Saturday, 12 March 2005

The last shall be the first?

I'm always fascinated by simple rules of thumb you can use in everyday life which are based on scientific principles or research - such as the mathematically-proven Colley's Rule on how to make the best choice in situations where there is no going back on your decision.

Another possible rule of this kind is: in contests where each person takes a turn to do their thing (like a talent show), it's generally best to go last.

That seemed to be the case when Carnegie Mellon University researcher Wändi Bruine de Bruin looked at competition scores, finding that those who went later generally had incrementally improved chances of getting better scores - according to an article in the latest New Scientist magazine (12 March 2005). (I've found other articles online about this too, e.g. in the Telegraph, the Sunday Times). Correlation doesn't necessarily mean cause and effect, but there are possible explanations for these findings, e.g. that judges remember the performance of later contestants more clearly, or some other similar factor affecting their decision making.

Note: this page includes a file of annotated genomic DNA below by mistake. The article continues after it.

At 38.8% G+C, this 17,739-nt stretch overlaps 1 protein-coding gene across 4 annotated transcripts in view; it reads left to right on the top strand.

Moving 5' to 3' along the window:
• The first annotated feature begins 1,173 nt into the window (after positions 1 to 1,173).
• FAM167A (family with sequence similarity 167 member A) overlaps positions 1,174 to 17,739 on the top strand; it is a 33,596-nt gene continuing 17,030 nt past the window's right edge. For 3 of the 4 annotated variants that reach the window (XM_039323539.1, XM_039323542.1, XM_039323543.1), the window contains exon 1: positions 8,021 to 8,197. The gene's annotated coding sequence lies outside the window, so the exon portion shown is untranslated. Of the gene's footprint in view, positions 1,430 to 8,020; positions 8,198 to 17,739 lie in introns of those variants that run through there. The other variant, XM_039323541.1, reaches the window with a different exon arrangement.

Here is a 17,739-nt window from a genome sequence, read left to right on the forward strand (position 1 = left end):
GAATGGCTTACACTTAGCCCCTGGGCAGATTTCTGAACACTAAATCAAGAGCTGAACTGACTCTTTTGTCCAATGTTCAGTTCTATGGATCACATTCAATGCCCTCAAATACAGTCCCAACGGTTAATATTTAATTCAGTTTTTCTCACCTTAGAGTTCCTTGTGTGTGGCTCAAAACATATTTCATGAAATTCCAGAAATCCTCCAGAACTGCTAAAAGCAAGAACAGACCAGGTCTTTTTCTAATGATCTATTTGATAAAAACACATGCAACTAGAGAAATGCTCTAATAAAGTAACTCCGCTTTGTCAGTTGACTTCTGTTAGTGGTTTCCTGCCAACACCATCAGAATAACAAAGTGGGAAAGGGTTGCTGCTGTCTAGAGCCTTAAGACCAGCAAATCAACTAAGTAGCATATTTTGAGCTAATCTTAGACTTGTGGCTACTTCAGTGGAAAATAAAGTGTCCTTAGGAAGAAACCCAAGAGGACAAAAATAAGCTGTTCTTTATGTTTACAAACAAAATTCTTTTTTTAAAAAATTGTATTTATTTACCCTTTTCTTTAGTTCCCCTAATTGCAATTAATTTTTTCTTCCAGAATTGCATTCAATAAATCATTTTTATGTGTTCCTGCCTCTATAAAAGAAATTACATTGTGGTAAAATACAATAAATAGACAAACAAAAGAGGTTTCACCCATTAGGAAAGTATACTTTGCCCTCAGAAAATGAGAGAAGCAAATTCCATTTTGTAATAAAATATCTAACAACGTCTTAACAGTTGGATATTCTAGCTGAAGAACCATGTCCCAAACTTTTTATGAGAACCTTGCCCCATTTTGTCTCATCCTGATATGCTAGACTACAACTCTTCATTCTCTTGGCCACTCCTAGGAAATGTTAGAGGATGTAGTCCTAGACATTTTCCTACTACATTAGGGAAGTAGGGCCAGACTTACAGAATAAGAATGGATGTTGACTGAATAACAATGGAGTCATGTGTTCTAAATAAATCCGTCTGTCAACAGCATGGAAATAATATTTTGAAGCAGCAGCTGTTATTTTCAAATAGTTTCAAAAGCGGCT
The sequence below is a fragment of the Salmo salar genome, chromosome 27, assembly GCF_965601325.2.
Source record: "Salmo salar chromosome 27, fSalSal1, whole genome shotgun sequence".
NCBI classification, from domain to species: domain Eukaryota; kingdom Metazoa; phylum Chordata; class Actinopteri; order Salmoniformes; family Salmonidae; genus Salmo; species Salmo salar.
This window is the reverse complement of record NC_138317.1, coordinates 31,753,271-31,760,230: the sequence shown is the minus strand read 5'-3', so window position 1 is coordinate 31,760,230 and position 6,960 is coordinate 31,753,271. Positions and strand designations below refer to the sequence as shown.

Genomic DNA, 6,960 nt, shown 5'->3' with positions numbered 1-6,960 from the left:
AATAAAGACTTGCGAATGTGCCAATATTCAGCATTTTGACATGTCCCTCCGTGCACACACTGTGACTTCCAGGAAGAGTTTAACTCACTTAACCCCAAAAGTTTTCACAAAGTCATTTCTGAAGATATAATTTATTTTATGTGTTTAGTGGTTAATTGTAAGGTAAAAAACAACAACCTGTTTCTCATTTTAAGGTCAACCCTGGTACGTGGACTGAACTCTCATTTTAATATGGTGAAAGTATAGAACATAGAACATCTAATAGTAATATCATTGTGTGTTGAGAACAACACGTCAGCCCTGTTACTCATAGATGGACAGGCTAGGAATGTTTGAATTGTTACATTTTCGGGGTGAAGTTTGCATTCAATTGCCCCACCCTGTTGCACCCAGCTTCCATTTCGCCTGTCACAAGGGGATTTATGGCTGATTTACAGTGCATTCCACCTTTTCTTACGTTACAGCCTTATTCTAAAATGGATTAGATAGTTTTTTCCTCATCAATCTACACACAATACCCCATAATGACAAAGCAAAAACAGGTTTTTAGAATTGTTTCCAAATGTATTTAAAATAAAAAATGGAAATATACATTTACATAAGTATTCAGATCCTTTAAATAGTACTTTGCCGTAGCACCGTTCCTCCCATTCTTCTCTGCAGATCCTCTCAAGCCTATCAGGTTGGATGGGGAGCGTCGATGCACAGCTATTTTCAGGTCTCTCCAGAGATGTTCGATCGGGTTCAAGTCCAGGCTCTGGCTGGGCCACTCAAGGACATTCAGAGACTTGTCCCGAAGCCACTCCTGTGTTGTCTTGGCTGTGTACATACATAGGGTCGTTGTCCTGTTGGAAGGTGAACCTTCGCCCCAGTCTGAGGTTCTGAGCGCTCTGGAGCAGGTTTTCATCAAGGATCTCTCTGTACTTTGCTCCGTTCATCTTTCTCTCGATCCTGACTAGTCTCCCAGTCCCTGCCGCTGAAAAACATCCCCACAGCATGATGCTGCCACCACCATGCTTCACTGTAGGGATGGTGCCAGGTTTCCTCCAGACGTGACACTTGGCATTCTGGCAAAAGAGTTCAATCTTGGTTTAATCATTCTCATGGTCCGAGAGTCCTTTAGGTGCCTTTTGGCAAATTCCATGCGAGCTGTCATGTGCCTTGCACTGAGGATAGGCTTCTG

I might perhaps be more inclined to start maneuvering for the last place in any contest I enter, if there's more research confirming this "rule" having studied results from a greater number of competitions of many more different types. In this case, they studied - wait for it - figure skating championships and the Eurovision Song Contest...

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